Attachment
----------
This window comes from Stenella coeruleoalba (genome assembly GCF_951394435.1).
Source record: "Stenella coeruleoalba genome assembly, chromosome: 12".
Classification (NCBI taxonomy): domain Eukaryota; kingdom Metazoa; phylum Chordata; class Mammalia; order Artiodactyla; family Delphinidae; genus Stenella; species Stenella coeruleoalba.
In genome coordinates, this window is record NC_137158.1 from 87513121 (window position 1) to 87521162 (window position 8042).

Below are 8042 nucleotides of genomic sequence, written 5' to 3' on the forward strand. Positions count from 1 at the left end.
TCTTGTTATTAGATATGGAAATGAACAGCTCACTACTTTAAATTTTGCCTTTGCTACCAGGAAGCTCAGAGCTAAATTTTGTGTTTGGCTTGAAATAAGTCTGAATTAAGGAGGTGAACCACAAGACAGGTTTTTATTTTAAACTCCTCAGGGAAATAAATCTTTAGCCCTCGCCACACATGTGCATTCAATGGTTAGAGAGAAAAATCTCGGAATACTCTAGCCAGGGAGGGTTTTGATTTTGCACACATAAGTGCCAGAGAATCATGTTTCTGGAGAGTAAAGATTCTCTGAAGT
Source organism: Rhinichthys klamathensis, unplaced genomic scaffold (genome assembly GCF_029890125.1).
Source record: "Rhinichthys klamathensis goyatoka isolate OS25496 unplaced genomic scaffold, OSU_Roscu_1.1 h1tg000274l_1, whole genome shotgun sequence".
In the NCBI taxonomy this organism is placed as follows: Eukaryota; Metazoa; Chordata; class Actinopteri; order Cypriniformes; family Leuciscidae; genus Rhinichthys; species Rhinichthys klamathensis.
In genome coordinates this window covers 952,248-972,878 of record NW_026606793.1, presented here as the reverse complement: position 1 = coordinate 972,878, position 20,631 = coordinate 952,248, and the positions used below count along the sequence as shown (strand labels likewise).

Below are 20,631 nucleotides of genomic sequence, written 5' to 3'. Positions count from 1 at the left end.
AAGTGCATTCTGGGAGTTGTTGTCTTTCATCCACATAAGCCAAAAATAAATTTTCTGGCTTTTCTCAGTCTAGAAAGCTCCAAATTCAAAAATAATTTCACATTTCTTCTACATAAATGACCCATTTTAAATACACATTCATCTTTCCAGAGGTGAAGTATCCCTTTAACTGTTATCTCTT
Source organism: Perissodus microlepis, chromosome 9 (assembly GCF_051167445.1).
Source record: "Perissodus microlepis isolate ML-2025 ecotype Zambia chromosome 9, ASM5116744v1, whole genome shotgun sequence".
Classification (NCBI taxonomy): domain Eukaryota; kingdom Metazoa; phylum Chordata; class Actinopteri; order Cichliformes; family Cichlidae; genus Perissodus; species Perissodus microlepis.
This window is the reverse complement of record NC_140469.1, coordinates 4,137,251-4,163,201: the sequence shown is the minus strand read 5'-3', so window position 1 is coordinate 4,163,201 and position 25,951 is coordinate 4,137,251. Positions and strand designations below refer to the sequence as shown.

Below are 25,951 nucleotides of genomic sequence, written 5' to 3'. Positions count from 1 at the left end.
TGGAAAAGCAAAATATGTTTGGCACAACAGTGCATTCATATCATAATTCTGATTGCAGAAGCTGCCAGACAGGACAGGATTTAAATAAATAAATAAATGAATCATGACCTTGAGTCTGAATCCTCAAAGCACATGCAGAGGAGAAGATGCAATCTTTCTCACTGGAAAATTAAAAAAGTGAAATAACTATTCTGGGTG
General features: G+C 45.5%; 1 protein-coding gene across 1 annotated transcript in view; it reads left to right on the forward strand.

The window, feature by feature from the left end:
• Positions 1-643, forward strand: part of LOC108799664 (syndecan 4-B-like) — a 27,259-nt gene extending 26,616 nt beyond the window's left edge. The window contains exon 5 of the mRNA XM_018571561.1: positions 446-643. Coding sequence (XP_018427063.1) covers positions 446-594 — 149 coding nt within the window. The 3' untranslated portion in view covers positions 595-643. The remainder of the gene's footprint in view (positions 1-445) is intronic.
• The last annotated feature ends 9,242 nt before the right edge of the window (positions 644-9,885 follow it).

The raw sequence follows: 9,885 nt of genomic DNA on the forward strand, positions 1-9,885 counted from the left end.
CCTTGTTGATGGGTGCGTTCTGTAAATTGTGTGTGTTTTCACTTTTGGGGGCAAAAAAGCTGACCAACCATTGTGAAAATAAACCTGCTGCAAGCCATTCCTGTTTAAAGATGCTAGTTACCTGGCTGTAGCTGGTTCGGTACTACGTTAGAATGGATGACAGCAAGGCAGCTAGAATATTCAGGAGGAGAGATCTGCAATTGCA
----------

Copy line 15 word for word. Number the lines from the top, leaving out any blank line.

Classification (NCBI taxonomy): domain Eukaryota; kingdom Metazoa; phylum Chordata; class Actinopteri; order Cichliformes; family Cichlidae; genus Perissodus; species Perissodus microlepis.